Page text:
BS: "I think that's an important factor. Part of that is that mental toughness that he possesses, and I think part of it is he's athletic enough that he keeps himself out of harm's way. Not by intentionally trying to avoid anything, but just by doing things the right way. His dependability is a great feature for him, one of his intrinsic values. Dependability means a lot to him. And once again, [in] all facets of his life — because he carries football into all aspects of his life, as well. The lessons that he's learned in football have served him well off of the football field."
AD: Is there a play or a game you can look back to where you remember thinking, Dalton has a chance to go play in the NFL?**
BS: "Well, it's not something that we sit around and think about a great deal, but I'm sure when he first arrived and got the opportunity to start very [early] in his career, it was very easy to see that he was going to become the kind of player who could have a very fruitful career after college. The one thing that maybe verified that thought very early was you could see his passion for improvement. No matter how good he seemed to be or people thought he was, he always wanted to find ways to improve his game and become a better player."
AD: Is there an area of Dalton's game in which you think he needs to improve in order to be successful?**
BS: "I think he's improved in every facet of his game, all the physical aspects, certainly. I think he learned very quickly and you could see him really invest in improvement in terms of the mental aspects of the game, as well. [He] gained knowledge about what's taking place every single snap — understanding that from different aspects. I'm laboring under the assumption that most everyone believes that if you know what the guy on the right and the guy on the left are doing, it makes your job a little bit easier and gives you probably less hesitation about what you're doing. It makes you a quicker player. I think that's one of the things that Dalton [does best]. You put him on a [stop]watch and he falls in the norm. But you put him on the field and he's much quicker than the clock would indicate, just because he has that advanced knowledge of what's going to take place and how it's going to happen."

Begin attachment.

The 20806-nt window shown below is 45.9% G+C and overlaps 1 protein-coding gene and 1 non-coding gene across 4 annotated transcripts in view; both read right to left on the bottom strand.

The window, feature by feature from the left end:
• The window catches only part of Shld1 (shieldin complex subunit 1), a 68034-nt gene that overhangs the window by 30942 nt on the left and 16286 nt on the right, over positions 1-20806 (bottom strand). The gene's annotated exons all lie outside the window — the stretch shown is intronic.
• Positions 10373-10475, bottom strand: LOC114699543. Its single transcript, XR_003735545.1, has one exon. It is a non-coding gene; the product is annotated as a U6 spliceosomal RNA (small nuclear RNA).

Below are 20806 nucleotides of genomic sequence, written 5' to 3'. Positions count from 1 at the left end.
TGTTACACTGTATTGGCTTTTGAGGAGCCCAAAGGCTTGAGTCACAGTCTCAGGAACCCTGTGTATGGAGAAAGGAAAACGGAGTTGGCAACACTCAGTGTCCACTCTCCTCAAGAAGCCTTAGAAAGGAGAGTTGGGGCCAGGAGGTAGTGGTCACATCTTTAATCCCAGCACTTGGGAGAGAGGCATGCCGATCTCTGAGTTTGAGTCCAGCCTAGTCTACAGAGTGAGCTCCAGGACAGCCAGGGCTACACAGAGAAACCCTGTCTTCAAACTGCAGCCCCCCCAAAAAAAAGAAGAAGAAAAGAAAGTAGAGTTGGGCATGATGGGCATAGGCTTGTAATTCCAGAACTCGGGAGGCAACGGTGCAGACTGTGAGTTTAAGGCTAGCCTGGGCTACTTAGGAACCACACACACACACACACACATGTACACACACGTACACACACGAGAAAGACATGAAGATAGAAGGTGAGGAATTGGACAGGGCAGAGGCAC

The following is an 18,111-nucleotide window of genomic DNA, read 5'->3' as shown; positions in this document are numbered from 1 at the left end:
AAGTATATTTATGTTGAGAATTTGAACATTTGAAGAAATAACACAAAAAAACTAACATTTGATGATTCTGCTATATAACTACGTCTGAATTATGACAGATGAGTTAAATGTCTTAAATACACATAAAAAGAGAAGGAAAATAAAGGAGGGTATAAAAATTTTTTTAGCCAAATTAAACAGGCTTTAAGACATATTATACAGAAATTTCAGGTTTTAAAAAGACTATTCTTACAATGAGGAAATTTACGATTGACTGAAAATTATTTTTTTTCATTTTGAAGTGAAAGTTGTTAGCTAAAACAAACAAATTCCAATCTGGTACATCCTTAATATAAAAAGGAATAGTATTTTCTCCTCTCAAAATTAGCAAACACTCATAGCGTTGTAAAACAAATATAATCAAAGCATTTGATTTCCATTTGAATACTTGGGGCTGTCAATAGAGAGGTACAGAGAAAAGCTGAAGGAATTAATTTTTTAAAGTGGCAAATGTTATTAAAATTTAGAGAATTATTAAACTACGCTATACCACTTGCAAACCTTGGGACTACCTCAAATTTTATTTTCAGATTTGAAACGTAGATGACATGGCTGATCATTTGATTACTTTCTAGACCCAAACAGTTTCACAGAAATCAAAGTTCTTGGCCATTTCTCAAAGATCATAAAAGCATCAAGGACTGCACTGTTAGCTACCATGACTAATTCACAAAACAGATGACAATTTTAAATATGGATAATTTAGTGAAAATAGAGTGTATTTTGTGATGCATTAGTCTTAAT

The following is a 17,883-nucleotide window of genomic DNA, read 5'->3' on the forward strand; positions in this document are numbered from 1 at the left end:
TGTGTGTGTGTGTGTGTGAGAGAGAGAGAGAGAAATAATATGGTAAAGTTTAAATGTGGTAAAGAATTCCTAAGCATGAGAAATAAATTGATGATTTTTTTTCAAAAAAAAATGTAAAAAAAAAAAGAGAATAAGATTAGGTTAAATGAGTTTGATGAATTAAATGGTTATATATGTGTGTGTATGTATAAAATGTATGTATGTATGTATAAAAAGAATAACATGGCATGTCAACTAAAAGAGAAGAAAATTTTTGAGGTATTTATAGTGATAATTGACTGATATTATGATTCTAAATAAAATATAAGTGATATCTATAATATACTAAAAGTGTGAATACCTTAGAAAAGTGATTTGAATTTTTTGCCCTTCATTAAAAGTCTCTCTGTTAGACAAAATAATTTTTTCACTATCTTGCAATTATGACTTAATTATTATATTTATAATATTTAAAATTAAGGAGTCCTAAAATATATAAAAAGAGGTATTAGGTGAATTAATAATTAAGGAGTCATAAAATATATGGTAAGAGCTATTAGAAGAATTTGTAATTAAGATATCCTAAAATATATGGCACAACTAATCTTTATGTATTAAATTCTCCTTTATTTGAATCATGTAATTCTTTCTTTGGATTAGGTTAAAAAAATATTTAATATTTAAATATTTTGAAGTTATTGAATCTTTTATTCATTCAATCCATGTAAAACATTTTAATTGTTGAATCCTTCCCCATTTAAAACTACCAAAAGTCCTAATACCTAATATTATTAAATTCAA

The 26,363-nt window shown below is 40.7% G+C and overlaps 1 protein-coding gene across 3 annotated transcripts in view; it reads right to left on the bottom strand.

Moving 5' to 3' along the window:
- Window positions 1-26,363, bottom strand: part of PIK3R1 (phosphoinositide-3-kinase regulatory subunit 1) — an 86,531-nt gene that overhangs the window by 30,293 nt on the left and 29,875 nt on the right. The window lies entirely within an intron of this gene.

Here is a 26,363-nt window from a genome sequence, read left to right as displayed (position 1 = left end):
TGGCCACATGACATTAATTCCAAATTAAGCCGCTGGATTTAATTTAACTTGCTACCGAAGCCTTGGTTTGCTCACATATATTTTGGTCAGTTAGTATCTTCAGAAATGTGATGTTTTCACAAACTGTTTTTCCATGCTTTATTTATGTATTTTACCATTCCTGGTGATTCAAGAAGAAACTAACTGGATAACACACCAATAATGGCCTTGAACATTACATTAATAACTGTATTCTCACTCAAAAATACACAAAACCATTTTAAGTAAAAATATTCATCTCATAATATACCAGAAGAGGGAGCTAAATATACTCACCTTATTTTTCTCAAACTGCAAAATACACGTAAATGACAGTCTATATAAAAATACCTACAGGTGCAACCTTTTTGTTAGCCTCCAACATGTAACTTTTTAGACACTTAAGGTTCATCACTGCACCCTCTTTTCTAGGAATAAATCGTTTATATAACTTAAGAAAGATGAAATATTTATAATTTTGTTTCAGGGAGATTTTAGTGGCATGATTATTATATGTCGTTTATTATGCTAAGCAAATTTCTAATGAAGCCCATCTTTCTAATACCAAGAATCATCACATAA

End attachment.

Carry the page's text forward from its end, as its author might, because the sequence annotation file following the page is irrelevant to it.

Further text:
AD: You've touched on this a bit, but what should Broncos fans know about the type of man that Dalton is?**
BS: "Well, I think that will be very apparent, very quickly — with his teammates, with his coaches, with the administration, with the people of Denver and Broncos fans everywhere. He will get actively involved in community service, not because it's expected of him but because he really desires to do that. Helping youth is very, very significant and important to him. They'll find he's not one of those guys that will show up in the newspaper for the wrong reasons, which is somewhat prevalent. He's a guy that's going to take good care of himself and be a wonderful example of human life in that community. I think people will garner a great deal of respect for him very quickly because of that."